In The Sound of Music
sings, “Let’s start at the very beginning –
a very good place to start.”
Then she teaches the children to sing starting with “Do – Re -
Mi.” Basically, she is teaching the children that it is best to learn important skills correctly
from the beginning, starting with the basics.
The same is true with virtues. How fortunate are the little children who are
raised with the language and concepts of virtues as if they were part of their native tongue! One
such example is our beloved St. Therese of Lisieux who grew deeply in virtue (even as a little
child) inspired by God and actively encouraged by her family: on her own she used beads to count her
sacrifices and, when outside, she meditated upon the beauty of God’s creation in nature.
There are benefits to starting with good foundations early in life. Here’s an
analogy. At age 3 ½, I began to study classical ballet, moving into figure skating years
later. Skaters who start with ballet have a great advantage over others in terms of flexibility,
grace, and ease with familiar moves.
As an adult convert to Catholicism,
surprises awaited me with Virtues. I learned that our Catechism devotes much attention to them.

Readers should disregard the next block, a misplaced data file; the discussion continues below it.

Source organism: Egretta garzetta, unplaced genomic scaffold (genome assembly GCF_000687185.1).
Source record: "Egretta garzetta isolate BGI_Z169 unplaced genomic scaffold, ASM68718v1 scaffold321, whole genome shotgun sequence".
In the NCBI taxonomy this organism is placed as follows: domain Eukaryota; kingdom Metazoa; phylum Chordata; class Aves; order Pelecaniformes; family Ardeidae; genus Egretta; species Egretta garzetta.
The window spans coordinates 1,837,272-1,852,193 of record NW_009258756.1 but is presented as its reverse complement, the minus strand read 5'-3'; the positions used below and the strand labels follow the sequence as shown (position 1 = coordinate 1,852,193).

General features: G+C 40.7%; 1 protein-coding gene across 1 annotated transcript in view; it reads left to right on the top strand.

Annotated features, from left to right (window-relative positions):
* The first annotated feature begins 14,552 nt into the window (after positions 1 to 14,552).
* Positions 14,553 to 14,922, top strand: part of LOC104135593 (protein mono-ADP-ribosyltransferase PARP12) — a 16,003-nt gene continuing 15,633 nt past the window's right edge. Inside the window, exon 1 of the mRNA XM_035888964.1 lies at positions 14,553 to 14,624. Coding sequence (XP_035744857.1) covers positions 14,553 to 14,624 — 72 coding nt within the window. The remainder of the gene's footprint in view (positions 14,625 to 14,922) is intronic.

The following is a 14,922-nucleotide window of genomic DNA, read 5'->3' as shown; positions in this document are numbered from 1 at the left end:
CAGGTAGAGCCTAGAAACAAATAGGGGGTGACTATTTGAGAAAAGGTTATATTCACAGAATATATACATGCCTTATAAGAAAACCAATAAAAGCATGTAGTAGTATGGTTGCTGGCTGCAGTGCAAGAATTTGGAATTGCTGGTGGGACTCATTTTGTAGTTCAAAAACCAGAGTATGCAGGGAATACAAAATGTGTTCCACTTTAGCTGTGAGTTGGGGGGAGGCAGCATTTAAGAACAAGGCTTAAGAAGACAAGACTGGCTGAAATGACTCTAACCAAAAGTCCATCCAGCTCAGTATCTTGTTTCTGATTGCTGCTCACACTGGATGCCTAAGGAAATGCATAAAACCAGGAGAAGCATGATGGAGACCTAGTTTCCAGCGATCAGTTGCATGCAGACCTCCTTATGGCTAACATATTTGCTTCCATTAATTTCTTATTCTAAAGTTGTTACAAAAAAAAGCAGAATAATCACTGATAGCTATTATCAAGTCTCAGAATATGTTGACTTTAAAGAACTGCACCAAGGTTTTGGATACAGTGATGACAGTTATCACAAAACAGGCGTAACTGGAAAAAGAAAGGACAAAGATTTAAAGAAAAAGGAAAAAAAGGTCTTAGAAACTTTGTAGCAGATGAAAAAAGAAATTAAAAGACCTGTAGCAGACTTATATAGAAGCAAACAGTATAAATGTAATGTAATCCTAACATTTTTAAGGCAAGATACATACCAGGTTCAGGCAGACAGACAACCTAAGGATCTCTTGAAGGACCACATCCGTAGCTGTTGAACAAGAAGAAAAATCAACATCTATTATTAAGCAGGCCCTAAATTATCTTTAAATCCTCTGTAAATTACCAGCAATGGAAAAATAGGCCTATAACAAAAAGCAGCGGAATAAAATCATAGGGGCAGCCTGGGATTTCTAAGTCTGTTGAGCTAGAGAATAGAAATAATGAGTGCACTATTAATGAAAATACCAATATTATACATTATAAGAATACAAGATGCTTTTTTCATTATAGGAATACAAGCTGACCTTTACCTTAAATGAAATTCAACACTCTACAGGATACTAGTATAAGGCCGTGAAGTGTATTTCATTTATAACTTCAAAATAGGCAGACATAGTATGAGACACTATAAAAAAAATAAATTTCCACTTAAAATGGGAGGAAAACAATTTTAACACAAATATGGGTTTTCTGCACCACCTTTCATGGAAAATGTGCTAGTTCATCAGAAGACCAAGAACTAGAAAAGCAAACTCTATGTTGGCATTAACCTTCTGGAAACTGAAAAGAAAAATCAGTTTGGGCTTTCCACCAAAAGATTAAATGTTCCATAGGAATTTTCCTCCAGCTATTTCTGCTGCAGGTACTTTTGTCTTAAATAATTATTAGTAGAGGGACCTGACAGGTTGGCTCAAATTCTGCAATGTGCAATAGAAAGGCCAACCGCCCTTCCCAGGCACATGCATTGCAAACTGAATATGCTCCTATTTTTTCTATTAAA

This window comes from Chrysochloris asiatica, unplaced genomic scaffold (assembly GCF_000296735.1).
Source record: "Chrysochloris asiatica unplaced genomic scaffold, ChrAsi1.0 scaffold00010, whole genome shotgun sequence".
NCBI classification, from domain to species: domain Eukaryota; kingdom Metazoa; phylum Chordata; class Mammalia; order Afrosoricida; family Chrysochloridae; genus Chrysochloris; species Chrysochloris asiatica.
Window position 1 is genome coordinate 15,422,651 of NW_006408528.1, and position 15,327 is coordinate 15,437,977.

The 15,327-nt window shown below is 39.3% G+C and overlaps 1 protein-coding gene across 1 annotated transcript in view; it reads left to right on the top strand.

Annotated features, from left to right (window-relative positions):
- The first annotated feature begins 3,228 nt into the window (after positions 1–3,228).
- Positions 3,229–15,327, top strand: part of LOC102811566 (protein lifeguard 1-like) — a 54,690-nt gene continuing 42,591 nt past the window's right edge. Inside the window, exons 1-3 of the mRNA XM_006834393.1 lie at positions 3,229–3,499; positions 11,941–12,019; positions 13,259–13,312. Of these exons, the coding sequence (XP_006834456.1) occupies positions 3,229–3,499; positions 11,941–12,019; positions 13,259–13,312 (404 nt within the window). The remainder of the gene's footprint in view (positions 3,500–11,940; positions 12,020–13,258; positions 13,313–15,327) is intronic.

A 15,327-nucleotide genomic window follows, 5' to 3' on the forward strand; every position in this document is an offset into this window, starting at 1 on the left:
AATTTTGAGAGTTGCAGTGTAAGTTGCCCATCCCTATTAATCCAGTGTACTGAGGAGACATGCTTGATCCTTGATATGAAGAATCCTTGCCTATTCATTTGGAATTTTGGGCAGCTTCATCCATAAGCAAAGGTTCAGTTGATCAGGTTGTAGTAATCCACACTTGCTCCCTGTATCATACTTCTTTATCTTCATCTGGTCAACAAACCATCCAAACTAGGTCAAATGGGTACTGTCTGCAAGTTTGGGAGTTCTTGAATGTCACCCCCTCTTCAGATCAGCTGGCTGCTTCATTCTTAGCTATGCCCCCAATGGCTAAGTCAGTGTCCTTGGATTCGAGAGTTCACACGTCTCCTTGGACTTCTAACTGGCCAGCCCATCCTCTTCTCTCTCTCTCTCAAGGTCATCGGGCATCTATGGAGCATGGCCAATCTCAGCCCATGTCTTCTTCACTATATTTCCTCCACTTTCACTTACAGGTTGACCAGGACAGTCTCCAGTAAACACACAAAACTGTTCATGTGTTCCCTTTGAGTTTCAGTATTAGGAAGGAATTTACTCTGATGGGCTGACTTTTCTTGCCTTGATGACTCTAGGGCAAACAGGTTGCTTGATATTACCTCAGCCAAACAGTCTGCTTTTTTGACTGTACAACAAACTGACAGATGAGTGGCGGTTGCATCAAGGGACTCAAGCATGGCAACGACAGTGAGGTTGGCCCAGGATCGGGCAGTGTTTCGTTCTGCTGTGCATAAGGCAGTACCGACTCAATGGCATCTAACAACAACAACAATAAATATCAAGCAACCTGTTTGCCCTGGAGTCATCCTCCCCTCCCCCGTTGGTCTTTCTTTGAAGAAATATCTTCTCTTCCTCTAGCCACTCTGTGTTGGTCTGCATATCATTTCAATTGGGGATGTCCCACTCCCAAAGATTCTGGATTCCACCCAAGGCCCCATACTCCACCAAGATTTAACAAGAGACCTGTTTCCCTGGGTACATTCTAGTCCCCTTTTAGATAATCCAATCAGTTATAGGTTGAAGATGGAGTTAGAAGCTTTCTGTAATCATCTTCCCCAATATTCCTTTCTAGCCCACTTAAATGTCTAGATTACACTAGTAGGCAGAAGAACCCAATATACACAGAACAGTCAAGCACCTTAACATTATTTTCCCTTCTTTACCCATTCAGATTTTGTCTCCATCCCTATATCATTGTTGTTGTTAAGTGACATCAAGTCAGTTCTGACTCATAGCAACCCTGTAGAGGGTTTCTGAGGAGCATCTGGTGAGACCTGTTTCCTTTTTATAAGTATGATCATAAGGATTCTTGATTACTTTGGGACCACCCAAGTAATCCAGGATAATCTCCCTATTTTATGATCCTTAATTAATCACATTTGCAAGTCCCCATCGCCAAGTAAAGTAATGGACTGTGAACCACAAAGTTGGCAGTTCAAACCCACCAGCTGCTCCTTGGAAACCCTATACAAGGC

Also, one of the most important and beloved books in our Christian literature is the Imitation of
by Thomas à Kempis. The reader is guided in the systematic study and practice of the
virtues of our Christ. Also, I remember being how surprised I was, when I learned that St.
Thomas More had his children learn virtues BEFORE academics. Note – virtues were the first
priority! (unlike in our secular world!)
Here I was, a well-educated
psychologist with advanced training with children, who had sent my own children to the best schools
and helped them to develop many talents and skills – and I learned in my 50s that virtues should
have been the greater and earlier priority for my kids. WOW! I now want parents of little children
to learn what I didn’t know – that the teaching of virtues is the priority AND FOUNDATION for the
education of children.
If we want a definition “virtue,” we are wise to go
right to our Catechism. According to the Catechism of the Catholic Church (CCC, Section 1803), a
is “an habitual and firm disposition to do the good. It allows the person not only
to perform good acts, but to give the best of himself.” The section continues with, “The virtuous
person tends toward the good with all his sensory and spiritual powers; he pursues the good and
chooses it in concrete actions.” Also included is, “the goal of a virtuous life is to become
like God.” Join Me THIS WEEK as I
read Sections 1803- 1805, and
1812-1815 - of the Catechism, to prepare for the next article, regarding the classification of
Virtues. And I’d suggest: Start to make a list IN YOUR OWN WORDS of what you see as the
VIRTUES in Christ and Our Blessed Mother! What a great way to prepare for the “advent of Advent!”
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